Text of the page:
Northern Ireland news

Innovative prison rehabilitation benefitting community

Pupils Thomas Purdy, Lucia Carrigan and Daniel Magill with Justice Minister Naomi Long, Maghaberry Prison Governor David Savage and principal Claire Breen

POSITIVE and innovative prison rehabilitation projects can have real and meaningful benefits for the local community, Justice Minister Naomi Long has said.

The minister was speaking as she joined Maghaberry Prison Governor David Savage for the delivery of `mud-kitchens' built by prisoners for children with severe, profound and multiple learning difficulties at Tor Bank School in Dundonald.

The wooden, weather resistant playground workbenches, which encourage sensory development in children, were designed and constructed by inmates under the tutelage of prison officers.

"By participating in this project, the prisoners in Maghaberry have developed personal skills but also made a lasting and positive impression in the local community. It is an absolute delight to see how this simple idea brings so much joy to the children of Tor Bank School," Mrs Long said.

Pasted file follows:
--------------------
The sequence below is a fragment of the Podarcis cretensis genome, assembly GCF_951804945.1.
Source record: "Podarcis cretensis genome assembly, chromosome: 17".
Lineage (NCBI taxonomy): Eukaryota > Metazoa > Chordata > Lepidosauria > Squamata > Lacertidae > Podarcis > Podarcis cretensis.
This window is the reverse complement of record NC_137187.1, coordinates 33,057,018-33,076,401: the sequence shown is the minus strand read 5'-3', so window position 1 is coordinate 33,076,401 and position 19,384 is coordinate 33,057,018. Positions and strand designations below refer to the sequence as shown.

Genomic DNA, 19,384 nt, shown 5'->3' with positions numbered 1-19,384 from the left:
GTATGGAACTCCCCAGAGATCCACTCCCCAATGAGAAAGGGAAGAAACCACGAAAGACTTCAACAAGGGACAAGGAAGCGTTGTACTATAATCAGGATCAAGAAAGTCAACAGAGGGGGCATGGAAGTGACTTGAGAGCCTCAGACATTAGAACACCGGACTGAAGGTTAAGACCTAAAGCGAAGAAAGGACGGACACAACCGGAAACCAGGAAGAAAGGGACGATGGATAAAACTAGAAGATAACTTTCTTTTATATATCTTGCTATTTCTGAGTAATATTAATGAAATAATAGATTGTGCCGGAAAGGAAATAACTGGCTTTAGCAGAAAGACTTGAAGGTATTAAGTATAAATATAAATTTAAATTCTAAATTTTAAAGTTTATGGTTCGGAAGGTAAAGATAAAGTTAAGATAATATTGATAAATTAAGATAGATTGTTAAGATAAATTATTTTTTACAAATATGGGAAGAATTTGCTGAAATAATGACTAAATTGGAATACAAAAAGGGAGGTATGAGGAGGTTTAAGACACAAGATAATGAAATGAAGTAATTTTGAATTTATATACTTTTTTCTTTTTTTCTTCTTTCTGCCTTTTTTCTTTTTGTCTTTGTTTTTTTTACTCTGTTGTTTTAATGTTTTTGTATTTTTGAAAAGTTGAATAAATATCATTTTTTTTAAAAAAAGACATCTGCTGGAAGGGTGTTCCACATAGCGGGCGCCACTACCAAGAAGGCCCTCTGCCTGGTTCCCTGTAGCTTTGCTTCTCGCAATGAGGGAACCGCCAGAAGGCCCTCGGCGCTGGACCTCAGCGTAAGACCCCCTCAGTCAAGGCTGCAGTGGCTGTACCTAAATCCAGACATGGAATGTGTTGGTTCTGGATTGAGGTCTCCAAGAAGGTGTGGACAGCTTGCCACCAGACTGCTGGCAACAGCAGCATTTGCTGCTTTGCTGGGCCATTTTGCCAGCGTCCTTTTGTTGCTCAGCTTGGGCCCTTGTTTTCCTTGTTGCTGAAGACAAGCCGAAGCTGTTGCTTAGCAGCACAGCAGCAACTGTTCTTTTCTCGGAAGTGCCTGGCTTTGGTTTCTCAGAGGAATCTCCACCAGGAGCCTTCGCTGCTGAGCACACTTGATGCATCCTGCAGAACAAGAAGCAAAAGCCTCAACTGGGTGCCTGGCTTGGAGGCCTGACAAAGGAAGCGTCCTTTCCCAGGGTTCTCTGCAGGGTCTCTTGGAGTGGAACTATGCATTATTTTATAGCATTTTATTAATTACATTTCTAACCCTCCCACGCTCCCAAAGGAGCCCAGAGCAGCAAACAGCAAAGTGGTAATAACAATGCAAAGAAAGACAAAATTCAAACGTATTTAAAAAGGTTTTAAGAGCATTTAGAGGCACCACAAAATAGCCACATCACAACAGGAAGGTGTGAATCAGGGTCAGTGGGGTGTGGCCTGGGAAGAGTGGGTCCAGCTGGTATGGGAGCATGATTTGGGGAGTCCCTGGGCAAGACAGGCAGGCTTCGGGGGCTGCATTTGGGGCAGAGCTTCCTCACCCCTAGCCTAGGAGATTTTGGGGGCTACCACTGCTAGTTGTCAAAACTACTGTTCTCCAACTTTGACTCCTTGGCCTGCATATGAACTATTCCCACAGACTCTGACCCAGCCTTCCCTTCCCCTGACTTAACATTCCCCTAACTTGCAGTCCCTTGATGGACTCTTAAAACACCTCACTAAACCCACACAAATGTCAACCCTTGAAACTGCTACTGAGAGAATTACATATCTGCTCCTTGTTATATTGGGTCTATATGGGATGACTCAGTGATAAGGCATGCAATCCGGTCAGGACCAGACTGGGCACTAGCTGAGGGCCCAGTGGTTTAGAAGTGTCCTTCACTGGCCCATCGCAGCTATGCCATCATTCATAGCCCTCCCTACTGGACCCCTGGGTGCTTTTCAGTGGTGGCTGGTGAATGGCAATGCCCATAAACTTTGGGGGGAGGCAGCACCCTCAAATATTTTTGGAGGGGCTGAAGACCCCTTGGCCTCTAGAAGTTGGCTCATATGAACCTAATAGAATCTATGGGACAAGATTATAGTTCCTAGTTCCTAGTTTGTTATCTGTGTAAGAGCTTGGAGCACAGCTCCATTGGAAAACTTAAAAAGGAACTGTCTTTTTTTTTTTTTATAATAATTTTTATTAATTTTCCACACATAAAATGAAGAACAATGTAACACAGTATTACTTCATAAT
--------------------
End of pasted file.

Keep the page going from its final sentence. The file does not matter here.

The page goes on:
Mr Savage said rehabilitation supporting men in the prison's care to address their offending behaviour and preparing them for their release.

"This latest project for Tor Bank School was enthusiastically received by prisoners who recognised it was also an opportunity to do something good for the community," he said.

Tor Bank caters for children aged 3 to19 with severe and profound and multiple learning difficulties.

"I know this will make a huge difference to the lives of all our children and young people," said principal Claire Breen.

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